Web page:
Bristol has just completed the largest test of public opinion on local budget issues, outside of an election, ever to be held in the UK. More than 115,000 people - some 40.2% of the electorate - took part in the city's historic referendum, choosing between four levels of council tax. The turnout was 7% higher than in an average local election.
All four budget options were accompanied by information showing how their implementation would affect education spending. All offered increases in education spending in money terms over the current year.
Indeed, the two higher options - for a 6% or 4% rise in tax - offered voters a chance to opt for substantially more spending on schools in real terms. But the two lower options - for a rise of just 2% or a freeze - did not fully cover the costs of inflation, or of passing on the additional education funding provided this year through the standard spending assessment.
This was clearly pointed out to voters - with information outlining the number of teaching jobs that could, at worst, be lost if they opted for 'no increase'. Despite being advised such a freeze would mean a£4.5m reduction in spending, voters plumped overwhelmingly for no increase. Almost 54% supported the freeze option.
So why did Bristol offer a no increase option - and why did it focus attention in its referendum on spending on schools?
First, Bristol has one of the country's higher levels of council tax -£999 for a band D property. It has been frozen for the past two years, but councillors were acutely aware there was a strong demand locally for it to be frozen again. It would have been impossible to have gone into a referendum this year without offering a no increase option - without it both the council and the ballot itself would have lost all credibility.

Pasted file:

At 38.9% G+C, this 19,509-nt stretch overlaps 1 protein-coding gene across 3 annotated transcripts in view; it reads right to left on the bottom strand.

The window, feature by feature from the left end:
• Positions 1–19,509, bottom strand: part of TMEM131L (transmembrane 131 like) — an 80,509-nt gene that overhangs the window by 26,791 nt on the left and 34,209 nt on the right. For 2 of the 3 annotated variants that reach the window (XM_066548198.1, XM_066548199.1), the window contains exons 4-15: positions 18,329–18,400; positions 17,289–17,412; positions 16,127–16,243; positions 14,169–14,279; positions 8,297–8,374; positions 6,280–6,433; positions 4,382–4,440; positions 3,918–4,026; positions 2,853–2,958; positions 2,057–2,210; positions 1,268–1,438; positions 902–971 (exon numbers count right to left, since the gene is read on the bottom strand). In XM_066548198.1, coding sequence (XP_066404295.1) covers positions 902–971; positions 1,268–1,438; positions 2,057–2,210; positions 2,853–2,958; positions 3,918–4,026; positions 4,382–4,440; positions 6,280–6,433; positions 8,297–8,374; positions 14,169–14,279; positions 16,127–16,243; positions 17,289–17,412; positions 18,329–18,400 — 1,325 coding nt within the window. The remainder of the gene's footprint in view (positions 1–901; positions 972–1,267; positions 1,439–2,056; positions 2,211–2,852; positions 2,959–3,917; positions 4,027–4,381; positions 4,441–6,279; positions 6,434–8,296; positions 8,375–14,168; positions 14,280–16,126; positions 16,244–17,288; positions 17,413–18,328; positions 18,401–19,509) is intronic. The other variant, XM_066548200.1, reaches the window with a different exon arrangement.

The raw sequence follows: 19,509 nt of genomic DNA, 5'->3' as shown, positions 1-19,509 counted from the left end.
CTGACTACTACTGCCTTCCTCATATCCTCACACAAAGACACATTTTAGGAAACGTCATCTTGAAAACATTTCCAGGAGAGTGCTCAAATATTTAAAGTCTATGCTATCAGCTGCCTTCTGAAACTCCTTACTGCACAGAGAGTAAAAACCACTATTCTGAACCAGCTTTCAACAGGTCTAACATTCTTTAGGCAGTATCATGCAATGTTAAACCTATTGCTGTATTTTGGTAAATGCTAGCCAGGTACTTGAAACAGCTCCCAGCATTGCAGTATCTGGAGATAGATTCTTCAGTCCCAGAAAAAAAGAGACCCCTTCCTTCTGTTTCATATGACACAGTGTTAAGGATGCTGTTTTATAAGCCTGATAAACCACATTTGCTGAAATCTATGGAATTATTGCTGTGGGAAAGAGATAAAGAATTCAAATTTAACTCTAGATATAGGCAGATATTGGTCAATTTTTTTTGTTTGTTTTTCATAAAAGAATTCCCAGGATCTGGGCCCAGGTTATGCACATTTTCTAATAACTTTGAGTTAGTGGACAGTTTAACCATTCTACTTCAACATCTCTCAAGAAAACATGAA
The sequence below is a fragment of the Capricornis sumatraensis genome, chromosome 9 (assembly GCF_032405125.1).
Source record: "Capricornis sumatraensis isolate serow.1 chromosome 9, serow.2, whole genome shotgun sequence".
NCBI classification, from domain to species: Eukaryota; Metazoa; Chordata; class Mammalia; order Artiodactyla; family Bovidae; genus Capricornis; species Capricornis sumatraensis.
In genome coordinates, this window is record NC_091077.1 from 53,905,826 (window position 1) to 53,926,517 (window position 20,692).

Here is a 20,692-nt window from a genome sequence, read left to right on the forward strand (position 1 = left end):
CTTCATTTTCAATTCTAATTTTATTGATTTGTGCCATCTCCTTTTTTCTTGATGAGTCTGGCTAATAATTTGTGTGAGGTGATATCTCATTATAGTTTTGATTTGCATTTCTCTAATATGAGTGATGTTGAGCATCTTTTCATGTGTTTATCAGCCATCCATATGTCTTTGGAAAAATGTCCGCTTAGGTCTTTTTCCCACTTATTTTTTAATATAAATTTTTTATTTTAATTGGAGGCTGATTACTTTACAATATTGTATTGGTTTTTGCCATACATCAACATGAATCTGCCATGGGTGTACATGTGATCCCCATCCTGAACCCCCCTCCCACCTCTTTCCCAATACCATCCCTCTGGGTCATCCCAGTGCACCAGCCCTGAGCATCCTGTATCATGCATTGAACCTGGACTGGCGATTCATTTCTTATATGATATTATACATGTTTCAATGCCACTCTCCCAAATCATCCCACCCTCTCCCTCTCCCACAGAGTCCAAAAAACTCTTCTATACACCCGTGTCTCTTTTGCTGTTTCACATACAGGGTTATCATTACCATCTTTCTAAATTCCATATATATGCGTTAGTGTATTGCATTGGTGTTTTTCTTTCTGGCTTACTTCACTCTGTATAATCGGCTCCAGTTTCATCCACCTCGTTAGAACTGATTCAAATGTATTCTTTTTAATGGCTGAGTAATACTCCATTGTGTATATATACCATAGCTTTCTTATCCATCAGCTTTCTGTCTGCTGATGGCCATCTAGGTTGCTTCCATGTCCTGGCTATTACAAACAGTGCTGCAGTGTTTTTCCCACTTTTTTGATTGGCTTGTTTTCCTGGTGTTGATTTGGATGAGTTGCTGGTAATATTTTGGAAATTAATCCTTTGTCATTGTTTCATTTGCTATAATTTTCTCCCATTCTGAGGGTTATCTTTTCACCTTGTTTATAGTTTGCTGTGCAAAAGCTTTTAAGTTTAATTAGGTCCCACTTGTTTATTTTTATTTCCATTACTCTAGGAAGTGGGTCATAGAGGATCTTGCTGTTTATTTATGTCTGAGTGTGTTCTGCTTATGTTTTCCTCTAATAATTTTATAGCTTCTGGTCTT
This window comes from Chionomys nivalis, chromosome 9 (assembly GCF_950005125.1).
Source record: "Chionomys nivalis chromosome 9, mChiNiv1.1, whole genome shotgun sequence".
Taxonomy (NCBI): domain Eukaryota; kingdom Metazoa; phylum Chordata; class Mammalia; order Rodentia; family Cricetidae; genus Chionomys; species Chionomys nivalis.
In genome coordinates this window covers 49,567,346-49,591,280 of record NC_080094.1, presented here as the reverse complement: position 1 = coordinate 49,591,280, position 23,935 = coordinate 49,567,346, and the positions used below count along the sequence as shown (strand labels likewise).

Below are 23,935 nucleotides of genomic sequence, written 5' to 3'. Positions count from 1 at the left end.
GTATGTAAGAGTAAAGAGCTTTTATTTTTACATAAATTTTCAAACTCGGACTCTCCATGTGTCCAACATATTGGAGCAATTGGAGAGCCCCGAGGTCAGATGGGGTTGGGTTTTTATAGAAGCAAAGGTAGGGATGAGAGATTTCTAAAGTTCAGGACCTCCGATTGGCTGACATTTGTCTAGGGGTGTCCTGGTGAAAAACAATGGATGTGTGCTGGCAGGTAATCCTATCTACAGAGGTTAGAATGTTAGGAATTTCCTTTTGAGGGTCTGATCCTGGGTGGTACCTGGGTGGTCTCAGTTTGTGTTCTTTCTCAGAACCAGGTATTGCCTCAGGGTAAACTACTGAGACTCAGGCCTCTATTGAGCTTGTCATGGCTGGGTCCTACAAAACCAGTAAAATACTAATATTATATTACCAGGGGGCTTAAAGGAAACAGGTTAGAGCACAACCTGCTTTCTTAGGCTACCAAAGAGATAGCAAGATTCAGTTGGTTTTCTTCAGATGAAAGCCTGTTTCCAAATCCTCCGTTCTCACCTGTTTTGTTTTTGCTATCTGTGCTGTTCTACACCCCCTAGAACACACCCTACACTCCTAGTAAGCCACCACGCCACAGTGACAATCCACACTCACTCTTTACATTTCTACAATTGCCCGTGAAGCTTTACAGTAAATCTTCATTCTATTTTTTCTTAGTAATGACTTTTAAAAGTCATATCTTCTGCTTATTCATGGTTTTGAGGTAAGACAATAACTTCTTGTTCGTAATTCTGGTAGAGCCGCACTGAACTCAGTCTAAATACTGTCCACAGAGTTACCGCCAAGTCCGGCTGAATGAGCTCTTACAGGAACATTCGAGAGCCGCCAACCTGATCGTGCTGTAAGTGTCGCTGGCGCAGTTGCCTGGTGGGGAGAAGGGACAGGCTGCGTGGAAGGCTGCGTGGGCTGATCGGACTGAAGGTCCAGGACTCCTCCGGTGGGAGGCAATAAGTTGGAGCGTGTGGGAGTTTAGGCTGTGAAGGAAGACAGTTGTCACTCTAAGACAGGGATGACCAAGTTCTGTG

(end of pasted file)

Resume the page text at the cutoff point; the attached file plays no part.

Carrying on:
Second, Bristol's relatively high council tax is a result of its spending on education - 12% above SSA. In simple terms, the city has no other option but to look at education spending.
It may be painful to realise people prefer lower council taxes to higher education spending, but in Bristol that is the reality. The credibility of referendums, and ultimately of local democracy, would be lost if councils did not offer people choices that reflect local opinion - however difficult the outcome might be to deliver.
So what next? The city could use some of the revenue raised as a dividend on the sale of its shares in Bristol International Airport to offset the impact of the council tax freeze. Bristol recently disposed of its 49% shareholding.
It sounds good, but the problem is that it is one-off money. Bristol cannot sell the shares again next year and, once this stop-gap money is exhausted, it may find it has an even bigger problem - a choice between bigger cuts and bigger increases in council tax in 2002-03 and beyond.
This is one of the critical issues to be debated by councillors over the coming weeks and once again demonstrates that delivering truly open and responsive local government is about making hard choices.
Bristol is committed to open and democratic local government, and believes it will emerge stronger because of its honesty and willingness to include the community in the every aspect of the decision-making process.
-Simon Caplan, head of corporate communications, Bristol City Council.